2.3. Indicator Evaluation

To evaluate data of indicators and studies, two indexes were calculated: the coverage of each sleep monitoring indicator, denoted as the indicator coverage ratio (ICR), and the integrity of each study under the ICR threshold, denoted as the study integrity ratio (SIR). Their calculation formulas were as follows: where is the study with indicator, is the total number of indicators, is the identifying number of an indicator, is the total number of studies included, are indicators in a study under indicator coverage ratio threshold, is the identifying number of a study, and is the total number of indicators under indicator coverage ratio threshold.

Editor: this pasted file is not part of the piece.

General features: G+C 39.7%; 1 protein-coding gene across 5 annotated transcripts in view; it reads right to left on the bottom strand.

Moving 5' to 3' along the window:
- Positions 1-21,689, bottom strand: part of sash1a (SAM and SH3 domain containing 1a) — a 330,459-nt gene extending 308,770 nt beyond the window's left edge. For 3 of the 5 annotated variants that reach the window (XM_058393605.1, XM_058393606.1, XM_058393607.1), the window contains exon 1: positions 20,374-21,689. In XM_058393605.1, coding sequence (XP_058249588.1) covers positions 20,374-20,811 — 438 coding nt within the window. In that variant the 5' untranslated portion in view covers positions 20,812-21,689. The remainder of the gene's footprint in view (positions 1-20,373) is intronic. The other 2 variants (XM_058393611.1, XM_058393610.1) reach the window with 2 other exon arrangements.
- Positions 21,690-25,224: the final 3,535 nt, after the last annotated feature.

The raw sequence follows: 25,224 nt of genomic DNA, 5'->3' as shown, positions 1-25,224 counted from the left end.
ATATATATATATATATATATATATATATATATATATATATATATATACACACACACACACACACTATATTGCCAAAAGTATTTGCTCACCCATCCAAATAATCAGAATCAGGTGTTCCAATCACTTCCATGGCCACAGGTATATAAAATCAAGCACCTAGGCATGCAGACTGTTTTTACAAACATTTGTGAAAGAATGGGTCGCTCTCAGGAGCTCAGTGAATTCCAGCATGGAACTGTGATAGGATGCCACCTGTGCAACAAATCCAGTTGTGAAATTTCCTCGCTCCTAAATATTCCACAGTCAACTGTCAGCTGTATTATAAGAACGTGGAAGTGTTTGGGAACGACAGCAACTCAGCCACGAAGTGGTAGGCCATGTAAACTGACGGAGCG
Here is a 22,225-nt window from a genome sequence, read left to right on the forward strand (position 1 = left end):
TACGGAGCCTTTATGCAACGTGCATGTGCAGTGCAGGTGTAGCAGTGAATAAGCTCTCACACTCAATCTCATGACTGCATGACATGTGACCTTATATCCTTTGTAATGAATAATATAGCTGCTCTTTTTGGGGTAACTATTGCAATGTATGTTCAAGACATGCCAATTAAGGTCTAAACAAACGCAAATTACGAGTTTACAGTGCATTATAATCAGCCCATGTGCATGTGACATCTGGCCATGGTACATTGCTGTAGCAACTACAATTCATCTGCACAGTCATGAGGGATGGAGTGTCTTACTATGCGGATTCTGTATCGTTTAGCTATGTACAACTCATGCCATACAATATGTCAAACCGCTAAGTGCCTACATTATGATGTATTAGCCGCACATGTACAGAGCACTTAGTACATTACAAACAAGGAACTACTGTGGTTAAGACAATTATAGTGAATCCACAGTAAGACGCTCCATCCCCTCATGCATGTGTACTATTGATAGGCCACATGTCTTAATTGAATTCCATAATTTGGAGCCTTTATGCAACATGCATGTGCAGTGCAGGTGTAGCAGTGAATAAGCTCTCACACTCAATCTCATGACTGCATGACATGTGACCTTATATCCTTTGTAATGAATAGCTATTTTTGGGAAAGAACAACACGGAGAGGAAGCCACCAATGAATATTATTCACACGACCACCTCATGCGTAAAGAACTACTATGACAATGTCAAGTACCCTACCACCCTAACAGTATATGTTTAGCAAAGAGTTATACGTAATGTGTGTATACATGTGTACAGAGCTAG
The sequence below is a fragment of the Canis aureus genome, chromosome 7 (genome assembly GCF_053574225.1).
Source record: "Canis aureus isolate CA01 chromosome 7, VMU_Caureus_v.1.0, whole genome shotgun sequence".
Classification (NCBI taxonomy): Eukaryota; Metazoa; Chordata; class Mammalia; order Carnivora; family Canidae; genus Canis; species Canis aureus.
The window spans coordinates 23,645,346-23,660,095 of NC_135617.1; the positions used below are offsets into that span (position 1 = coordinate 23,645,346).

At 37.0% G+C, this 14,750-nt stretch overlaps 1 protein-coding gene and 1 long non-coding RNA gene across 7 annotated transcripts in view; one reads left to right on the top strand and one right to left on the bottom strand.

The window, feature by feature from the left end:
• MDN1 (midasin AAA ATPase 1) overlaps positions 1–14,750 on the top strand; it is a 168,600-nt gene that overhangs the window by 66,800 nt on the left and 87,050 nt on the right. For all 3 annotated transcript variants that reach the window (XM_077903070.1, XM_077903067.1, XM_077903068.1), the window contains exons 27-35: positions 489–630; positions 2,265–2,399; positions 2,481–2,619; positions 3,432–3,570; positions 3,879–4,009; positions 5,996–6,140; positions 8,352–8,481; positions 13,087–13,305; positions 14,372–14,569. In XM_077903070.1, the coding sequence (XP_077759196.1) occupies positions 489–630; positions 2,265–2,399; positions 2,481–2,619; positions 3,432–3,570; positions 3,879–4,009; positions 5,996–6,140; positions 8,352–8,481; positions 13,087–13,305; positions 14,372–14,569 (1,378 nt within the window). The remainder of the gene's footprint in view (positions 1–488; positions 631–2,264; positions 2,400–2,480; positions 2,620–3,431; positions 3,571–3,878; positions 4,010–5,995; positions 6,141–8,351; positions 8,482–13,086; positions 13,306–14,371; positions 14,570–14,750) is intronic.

ICR reflects the usage degree for each indicator in all the included studies, and SIR reflects the number of indicators in each study under different ICR thresholds. The ICR was calculated and then divided into 10 ICR thresholds (ICRTs) from 0.1 to 1.0. Then, the SIR of each study was calculated under each ICRT, and the SIR was set to 0.1–1.0 for a total of 10 SIR thresholds (SIRTs). The different ICRTs and SIRTs were combined into 22 profiles including different numbers of indicators and studies, and then, these profiles were analyzed. For the same ICRT, if the same study was filtered by different SIRTs, the study was deduplicated, and the higher SIRT was retained. Each profile was described according to the values of ICRT and SIRT, such as P1-1 for and and P7-10 for and . The data screening process was performed using Python 3.9.